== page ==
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December 30 - Sun

Queen Elizabeth II
Elizabeth II is the Queen regnant of sixteen independent states and their overseas territories and dependencies. Though she holds each crown and title separately and equally, she is resident in and most directly involved with the United Kingdom. She is currently the second longest serving head of state in the world.

The 16 countries of which she is Queen are known as Commonwealth Realms, and their combined population is over 129 million. In practice she herself wields almost no political power in any of her realms.Photo credit: NASA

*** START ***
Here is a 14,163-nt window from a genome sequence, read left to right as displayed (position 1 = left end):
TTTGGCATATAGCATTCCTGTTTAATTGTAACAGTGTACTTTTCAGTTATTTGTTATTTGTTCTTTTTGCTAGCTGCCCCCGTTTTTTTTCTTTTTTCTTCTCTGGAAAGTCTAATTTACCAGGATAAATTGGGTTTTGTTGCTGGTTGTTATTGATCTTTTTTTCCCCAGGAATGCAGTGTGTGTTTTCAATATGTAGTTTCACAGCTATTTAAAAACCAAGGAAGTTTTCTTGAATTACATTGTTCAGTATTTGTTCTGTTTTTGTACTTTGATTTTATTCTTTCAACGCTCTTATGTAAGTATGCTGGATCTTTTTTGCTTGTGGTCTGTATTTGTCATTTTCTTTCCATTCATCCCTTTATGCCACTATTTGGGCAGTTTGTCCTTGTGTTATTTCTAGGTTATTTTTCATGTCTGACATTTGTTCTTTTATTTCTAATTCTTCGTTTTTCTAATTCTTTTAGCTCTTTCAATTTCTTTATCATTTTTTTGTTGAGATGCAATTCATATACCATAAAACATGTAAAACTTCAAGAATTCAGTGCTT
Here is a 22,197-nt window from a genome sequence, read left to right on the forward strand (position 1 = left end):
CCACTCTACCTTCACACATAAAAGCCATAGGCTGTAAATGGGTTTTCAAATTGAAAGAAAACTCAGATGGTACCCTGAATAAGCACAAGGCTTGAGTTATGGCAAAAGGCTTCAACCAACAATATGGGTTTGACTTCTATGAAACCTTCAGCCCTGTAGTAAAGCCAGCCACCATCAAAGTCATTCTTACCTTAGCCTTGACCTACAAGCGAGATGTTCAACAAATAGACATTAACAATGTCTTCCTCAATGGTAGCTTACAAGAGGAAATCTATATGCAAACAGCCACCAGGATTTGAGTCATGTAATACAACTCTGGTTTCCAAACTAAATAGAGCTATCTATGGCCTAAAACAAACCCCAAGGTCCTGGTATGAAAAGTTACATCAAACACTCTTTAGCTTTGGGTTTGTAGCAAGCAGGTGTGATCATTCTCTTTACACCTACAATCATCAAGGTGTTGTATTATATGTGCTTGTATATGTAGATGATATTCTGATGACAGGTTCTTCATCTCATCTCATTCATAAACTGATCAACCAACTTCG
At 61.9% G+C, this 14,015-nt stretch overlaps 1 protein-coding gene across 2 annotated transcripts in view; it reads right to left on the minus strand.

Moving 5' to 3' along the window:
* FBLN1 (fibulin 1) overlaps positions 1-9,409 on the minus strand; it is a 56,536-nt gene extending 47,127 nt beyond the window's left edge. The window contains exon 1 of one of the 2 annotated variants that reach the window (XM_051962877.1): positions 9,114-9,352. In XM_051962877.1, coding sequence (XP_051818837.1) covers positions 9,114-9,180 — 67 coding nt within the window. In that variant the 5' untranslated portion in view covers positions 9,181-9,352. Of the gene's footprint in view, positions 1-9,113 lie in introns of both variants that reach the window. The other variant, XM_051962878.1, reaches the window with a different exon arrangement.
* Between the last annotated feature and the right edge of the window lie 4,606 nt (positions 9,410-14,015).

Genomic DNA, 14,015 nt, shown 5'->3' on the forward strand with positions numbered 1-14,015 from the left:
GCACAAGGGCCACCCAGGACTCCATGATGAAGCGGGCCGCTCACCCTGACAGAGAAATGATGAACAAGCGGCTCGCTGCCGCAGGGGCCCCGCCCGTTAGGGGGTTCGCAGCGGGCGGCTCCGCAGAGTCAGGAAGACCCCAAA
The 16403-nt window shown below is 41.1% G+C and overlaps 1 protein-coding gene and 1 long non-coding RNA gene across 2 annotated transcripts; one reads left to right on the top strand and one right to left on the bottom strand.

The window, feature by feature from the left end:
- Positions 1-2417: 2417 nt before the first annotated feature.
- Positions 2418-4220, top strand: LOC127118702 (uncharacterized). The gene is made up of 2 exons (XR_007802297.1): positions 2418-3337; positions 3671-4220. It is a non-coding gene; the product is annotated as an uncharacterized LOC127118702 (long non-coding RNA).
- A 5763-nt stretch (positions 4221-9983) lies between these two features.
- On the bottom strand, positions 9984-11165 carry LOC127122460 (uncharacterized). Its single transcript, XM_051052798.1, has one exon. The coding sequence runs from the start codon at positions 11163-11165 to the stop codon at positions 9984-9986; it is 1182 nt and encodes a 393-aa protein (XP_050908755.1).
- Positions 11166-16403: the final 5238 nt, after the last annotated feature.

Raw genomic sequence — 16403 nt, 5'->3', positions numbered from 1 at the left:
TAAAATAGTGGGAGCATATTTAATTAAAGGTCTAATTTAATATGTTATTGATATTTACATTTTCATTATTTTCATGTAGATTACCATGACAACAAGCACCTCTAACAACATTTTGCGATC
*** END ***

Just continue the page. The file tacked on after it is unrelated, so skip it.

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December 31 - Mon

28 August 2007 lunar eclipse
A sequence of images from the 28 August 2007 lunar eclipse from Swifts Creek, Victoria, Australia. Each image was taken at about a three-minute interval except the last image in the sequence which shows what the moon looked like at about the middle of the eclipse. The majority of the Americas observed an abbreviated eclipse, with moonset occurring at some time during the eclipse. Siberia, far eastern Russia, eastern South Asia, China, the rest of eastern and southeastern Asia, New Guinea, and the rest of Australia missed out on the beginning of the eclipse, because the eclipse occurred at or close to moonrise in those regions. The Philippines, particularly Metro Manila, missed the rare eclipse entirely, due to clouds from the rainy season.Photo credit: Fir0002

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Picture of the day archive